Wednesday, March 07, 2007

Interview with a Travel Writer - David Whitley

In the introduction to their book, Query Letters that Rock, Linda Formichelli and Diana Burrell write that ‘if you want to be successful, watch the successful.’ So that’s what I’m doing…

Welcome to a new (hopefully) weekly post called ‘Interview with a Travel Writer’.

Today, I’m talking with David Whitley a travel writer with a long list of magazine and newspaper credits - The Sydney Morning Herald, Australian Traveller, The Sun-Herald (Sydney), The Italian Magazine.

(UPDATE 2008: David is now The European Insider for Ninemsn)

Hi David, welcome to the 'My Year of Getting Published' blog.

1. Did you always want to be a writer ? How did you get started in writing ?

Well, creative writing was always my favourite subject in primary school if that counts… I’d always had half an eye on going into journalism I guess, although if you ask me why I’ll look at you blankly, shrug my shoulders and say: “Ummm, I dunno.” I did a journalism degree at university, and it went from there.

2. What do you consider your first big 'break' as a travel writer?

Travel writing is something I almost fell into by accident. I edited the student newspaper at university, and we were offered free interrailing tickets if we put in a regular travel page. I fancied a free holiday, so in it went. Shamelessly corrupt, I know… The pieces I did for that page ended up winning me the Guardian’s Student Travel Writer of the Year award, and just before I left I started doing some freelance work for FHM. For some reason, they kept giving me travel stuff to do.

3. As a traveller and writer, what are the biggest challenges you face on the road ?

I’m certainly more of a writer who travels than a traveller who writes. I can get lost anywhere, I’m hopeless with languages, and I often just feel that I can’t be bothered going to see another ‘wonderful’ attraction. The biggest challenges on the road, I find, are keeping the energy levels up and the loneliness at bay. Even just walking round cities, you can cover an incredible distance every day, and it gets tiring. Meanwhile, I’ll usually be out there on my own, barely speaking a word of the language. This effectively means a week or so of not properly talking to a soul. I’ll sometimes stay in hostels rather than hotels just because it’s easier to meet people.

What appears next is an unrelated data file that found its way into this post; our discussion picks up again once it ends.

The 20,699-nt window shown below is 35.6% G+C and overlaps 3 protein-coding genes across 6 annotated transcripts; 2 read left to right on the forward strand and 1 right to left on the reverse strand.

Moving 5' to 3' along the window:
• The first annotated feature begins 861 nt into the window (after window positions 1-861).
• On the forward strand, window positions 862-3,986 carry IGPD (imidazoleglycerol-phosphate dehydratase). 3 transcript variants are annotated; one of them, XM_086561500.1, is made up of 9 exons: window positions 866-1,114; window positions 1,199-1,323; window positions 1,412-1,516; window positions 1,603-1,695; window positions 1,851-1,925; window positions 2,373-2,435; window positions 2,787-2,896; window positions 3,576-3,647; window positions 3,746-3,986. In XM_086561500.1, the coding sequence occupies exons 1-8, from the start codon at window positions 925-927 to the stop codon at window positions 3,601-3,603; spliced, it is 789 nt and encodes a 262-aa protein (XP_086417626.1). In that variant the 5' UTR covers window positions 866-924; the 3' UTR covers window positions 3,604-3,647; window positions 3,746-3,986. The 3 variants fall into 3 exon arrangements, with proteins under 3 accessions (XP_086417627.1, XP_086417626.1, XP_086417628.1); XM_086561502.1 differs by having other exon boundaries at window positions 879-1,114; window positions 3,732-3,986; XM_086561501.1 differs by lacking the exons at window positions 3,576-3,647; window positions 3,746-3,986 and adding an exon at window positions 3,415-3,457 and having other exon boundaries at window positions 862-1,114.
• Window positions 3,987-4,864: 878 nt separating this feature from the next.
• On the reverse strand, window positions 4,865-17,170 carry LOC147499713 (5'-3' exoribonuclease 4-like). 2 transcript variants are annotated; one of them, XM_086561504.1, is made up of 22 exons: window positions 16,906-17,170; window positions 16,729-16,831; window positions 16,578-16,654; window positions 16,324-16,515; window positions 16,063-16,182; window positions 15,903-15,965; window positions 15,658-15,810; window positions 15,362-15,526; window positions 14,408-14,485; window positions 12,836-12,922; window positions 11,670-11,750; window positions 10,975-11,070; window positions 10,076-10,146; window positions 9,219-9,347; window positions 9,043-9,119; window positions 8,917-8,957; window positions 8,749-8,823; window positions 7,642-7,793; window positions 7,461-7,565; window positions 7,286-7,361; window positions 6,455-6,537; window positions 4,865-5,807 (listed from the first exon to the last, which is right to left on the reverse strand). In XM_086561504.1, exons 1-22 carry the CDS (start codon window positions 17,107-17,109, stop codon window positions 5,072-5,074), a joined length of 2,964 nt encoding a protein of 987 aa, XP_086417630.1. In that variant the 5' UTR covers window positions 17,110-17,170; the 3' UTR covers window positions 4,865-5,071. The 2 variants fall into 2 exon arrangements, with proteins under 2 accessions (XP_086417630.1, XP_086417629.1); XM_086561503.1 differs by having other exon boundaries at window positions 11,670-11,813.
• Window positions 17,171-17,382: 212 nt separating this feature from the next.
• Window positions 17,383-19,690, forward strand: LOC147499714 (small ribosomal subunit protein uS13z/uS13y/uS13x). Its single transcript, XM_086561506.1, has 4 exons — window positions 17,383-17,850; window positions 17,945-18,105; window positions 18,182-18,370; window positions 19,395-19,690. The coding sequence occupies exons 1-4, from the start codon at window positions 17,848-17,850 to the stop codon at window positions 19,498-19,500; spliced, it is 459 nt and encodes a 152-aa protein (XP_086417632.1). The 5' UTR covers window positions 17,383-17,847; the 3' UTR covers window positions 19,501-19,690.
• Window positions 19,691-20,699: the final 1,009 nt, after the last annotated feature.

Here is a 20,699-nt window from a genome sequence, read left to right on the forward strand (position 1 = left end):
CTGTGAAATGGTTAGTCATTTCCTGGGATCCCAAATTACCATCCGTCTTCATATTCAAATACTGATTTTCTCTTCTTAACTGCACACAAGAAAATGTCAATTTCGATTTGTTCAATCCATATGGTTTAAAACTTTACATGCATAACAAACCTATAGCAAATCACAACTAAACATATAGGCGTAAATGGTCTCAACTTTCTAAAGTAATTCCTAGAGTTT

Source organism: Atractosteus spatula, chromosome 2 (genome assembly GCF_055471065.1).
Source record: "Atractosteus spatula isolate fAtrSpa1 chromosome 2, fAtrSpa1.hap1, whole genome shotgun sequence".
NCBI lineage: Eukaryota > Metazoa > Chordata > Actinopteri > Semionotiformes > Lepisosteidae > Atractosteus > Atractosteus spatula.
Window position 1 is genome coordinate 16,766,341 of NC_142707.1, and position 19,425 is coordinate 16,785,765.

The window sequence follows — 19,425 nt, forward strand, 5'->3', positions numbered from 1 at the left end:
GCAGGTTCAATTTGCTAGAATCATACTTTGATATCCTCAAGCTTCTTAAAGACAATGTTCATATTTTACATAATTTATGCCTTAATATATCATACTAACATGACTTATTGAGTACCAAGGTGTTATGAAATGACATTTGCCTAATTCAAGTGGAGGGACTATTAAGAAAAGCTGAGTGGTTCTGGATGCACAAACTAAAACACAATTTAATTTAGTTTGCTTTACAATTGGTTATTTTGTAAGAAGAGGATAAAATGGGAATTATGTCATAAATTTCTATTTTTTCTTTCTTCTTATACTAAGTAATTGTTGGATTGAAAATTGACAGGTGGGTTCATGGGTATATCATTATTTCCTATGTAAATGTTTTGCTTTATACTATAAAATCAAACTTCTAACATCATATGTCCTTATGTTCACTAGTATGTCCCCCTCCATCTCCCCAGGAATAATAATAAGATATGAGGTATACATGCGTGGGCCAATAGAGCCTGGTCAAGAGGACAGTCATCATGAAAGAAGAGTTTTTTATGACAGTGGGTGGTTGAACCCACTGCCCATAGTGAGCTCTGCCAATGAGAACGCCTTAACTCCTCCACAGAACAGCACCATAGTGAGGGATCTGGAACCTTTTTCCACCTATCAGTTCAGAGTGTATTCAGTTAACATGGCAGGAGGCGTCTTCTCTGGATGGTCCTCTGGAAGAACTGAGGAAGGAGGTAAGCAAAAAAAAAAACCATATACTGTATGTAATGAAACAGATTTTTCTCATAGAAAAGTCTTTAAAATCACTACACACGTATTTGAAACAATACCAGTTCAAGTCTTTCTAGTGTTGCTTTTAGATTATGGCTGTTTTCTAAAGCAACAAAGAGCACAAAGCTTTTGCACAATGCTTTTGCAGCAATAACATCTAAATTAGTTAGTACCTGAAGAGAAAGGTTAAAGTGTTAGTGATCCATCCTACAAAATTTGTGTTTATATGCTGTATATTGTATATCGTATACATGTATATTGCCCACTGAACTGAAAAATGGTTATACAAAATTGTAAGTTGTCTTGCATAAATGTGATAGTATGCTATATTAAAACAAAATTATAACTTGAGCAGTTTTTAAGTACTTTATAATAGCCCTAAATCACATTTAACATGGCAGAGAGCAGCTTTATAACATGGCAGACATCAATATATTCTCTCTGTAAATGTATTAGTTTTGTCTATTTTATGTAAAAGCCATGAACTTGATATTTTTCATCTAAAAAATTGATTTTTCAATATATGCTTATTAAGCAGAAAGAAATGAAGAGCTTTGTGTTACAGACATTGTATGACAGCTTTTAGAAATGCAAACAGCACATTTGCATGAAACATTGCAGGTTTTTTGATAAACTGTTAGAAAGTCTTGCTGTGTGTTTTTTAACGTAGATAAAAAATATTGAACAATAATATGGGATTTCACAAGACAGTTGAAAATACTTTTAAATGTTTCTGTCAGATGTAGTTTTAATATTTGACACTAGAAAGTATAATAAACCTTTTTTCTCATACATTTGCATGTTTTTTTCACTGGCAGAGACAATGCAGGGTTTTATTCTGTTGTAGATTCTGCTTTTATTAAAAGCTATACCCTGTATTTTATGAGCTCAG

4. What do you enjoy most and least about writing for Suite 101?

Well, if that was all I was doing, I’d be starving, put it that way. I see it as a long term business strategy – get as much content up there as quickly as possible and watch it earn money over a period of years. This it will do over time, but it’s a numbers game. The more I can rattle off the better. I enjoy being able to write about whatever I like, but I’ve also found that it’s had other benefits. For a start, I now know a lot more about web writing. I’ve also won a couple of very good commissions from another site that contacted me through Suite101, and I’ve found that doing it has improved the speed I write at. Because I’m bashing out pieces in half an hour for that, I’ve found that speed is translating to other projects – more typing and less procrastination.

(Anyone interested in writing online travel articles shoud check out David’s collection at Suite 101)

5. What advice can you give aspiring travel writers wanting to get articles published in magazines and newspapers ?

This may sound harsh, but learn to write. There is so much average travel writing out there that if you want to be noticed, yours has to be good. It’s hard enough just getting a response from editors, so to do so you have to have something distinctive to offer. Secondly, it’s a business, and you should treat it as such. Yes, it may be a nice lifestyle travelling for a living, but it’s that ‘living’ part that’s crucial. If you’re not earning enough from it, then I’m afraid you’re not doing it right.

6. Finally, what is your favourite place and why ?

Very tough call, but I’d have to go for Sydney. I lived there for five years, and one day I’ll be back for more.

Thanks David, for your time and thoughts...

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Julie said...

Good interview, Liz. I am glad you reminded me of that good advice from the Renegade Writer, as well. Are approaching writers you would like to interview by email and explaining a bit about your blog? It's a very smart idea!


Hi Julie, I figured I'd go fishing and see what I hooked. So I'm sending out emails to travel writers at all stages of their career and seeing if they are willing to be interviewed. It's publicity for them and good practice for me. Plus we all get to learn.

Cheers, Liz

Kerryn said...


I stumbled upon this blog completely by accident and what a great find! These interviews contain lots of food for thought for an aspiring travel writer. I have bookmarked your blog!



Hi Kerryn, glad you stumbled upon my blog....stop by anytime and spread the word. The more visitors, the happier I am.

Hope you find the links and info of help to your writing.

Cheers, Liz

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